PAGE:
5. Gen Rawat’s remarks came a couple of days before Nirmala Sitharaman took over as the new defence minister and that too when she is the first full-time woman defence minister of India. This may well be a tactic choreographed at much higher levels to convey not only to China but also to the Indian defence minister herself that this would be a new template of the Modi government vis-a-vis China and Sitharaman may well stitch her coat around this button.
Now consider what Gen Rawat actually said.
While speaking at a seminar organised by the Centre for Land Warfare Studies in New Delhi, he said India should be prepared for a two-front war as China has started "flexing its muscles", while there seems to be no scope for reconciliation with Pakistan, whose military and polity saw an adversary in India. He referred to the 73-day long Doklam standoff and cautioned that the situation could gradually snowball into a larger conflict on the northern border, maintaining that India cannot afford to let its guard down against China.
Here is Gen Rawat’s exact quote: "As far as northern adversary is concerned, the flexing of muscle has started. The salami slicing, taking over territory in a very gradual manner, testing our limits of threshold is something we have to be wary about and remain prepared for situations emerging which could gradually emerge into conflict.”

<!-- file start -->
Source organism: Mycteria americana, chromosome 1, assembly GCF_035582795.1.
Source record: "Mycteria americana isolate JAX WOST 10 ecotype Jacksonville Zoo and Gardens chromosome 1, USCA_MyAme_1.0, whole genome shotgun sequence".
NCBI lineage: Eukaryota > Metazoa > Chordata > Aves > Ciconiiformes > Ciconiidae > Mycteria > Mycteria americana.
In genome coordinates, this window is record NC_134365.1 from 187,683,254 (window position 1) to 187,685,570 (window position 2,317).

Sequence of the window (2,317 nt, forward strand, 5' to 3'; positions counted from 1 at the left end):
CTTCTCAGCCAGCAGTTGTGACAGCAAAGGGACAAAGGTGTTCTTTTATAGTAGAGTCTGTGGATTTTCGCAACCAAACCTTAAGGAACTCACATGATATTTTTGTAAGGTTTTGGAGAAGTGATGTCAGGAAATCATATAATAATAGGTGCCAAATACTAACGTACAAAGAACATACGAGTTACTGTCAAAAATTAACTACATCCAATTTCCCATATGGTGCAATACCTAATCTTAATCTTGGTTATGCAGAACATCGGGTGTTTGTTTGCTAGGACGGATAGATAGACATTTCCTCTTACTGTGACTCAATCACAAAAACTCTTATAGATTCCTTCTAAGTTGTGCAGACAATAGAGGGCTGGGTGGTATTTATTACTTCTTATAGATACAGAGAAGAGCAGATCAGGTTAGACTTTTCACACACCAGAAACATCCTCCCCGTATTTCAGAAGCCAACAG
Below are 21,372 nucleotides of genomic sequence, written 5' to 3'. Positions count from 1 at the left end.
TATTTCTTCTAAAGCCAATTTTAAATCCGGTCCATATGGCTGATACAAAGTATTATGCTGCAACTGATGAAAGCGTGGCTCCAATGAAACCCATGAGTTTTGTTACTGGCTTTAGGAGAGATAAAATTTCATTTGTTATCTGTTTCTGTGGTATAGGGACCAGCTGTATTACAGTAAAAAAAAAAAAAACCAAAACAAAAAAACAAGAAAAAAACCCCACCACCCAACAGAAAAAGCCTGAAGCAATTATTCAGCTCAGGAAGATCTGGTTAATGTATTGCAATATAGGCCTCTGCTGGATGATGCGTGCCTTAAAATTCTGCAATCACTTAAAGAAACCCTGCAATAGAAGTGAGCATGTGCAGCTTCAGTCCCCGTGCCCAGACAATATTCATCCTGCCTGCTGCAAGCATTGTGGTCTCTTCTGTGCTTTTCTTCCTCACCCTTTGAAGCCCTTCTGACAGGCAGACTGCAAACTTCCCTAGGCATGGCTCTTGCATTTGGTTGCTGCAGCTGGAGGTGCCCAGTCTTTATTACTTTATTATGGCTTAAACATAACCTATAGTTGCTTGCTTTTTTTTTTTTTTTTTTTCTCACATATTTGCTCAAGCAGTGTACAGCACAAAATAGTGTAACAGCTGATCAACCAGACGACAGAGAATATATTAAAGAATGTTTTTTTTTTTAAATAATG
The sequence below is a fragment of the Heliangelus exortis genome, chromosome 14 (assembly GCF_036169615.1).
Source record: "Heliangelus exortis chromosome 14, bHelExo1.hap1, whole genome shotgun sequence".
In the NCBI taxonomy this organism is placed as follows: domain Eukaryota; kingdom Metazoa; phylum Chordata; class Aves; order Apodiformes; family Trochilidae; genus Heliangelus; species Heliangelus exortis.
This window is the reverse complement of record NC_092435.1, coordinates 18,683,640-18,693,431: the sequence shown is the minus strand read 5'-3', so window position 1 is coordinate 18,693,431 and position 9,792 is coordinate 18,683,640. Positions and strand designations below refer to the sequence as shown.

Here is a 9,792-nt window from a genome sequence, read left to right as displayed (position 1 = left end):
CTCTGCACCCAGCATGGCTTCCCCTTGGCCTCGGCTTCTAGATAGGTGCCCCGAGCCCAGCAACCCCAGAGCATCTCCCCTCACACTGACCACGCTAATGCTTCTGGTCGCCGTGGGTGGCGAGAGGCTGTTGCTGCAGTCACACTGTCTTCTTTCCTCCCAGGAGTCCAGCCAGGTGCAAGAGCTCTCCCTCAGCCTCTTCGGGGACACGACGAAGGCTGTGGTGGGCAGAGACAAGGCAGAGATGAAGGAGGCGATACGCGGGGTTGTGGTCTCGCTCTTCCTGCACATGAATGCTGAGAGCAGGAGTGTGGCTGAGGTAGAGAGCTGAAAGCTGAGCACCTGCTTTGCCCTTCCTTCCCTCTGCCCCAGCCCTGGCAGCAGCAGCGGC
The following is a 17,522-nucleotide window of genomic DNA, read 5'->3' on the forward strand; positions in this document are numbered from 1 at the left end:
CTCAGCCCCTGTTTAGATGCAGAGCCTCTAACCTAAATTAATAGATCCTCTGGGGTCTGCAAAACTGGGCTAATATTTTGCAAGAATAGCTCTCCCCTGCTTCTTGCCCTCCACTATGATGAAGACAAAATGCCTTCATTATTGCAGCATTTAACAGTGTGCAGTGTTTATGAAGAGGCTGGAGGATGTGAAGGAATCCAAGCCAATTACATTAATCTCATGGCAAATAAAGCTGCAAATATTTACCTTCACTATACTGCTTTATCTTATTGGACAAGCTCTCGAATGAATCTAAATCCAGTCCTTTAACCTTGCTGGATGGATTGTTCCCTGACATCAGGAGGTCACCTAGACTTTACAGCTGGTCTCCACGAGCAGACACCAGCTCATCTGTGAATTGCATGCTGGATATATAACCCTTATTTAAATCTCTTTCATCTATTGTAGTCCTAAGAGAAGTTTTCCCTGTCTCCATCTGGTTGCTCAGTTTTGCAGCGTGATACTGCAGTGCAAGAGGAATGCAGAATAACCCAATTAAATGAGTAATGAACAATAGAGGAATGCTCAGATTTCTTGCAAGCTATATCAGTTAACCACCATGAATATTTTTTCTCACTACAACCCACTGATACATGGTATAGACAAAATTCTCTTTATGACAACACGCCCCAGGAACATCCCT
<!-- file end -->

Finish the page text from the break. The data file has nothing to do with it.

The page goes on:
China got furious not just over the remark but also by its timing as it came barely ten days after the amicable resolution of the Doklam standoff on August 28 but and only a few days after a positive meeting between PM Modi and Chinese President Xi Jinping in Xiamen, China.
Geng Shuang, a spokesperson for the Chinese government came up with this livid counter statement: “Just two days ago, President Xi Jinping pointed to Prime Minister Narendra Modi that the two countries are each other's development opportunities, not threats... We don't know whether he was authorised to speak those words or it was just his spontaneous words or whether his words represented the position of the Indian government.”
Apart from being angry, the Chinese are confused too. They seem to be at their wits end in deciding what the Modi government is actually up to. But this may well be a well choreographed move of the Modi government as explained above.
The Chinese dragon is being given a tit-for-tat treatment by the Indian elephant. While Gen Rawat may have just become the second-most hated Indian functionary in China after Ajit Doval, the fact remains that the Chinese will not be able to anything. So far, they have even failed to get an official clarification from the Indian government. The chances are that Gen Rawat’s remarks will go uncontested!
Will there be repercussions from China? Well, time will tell.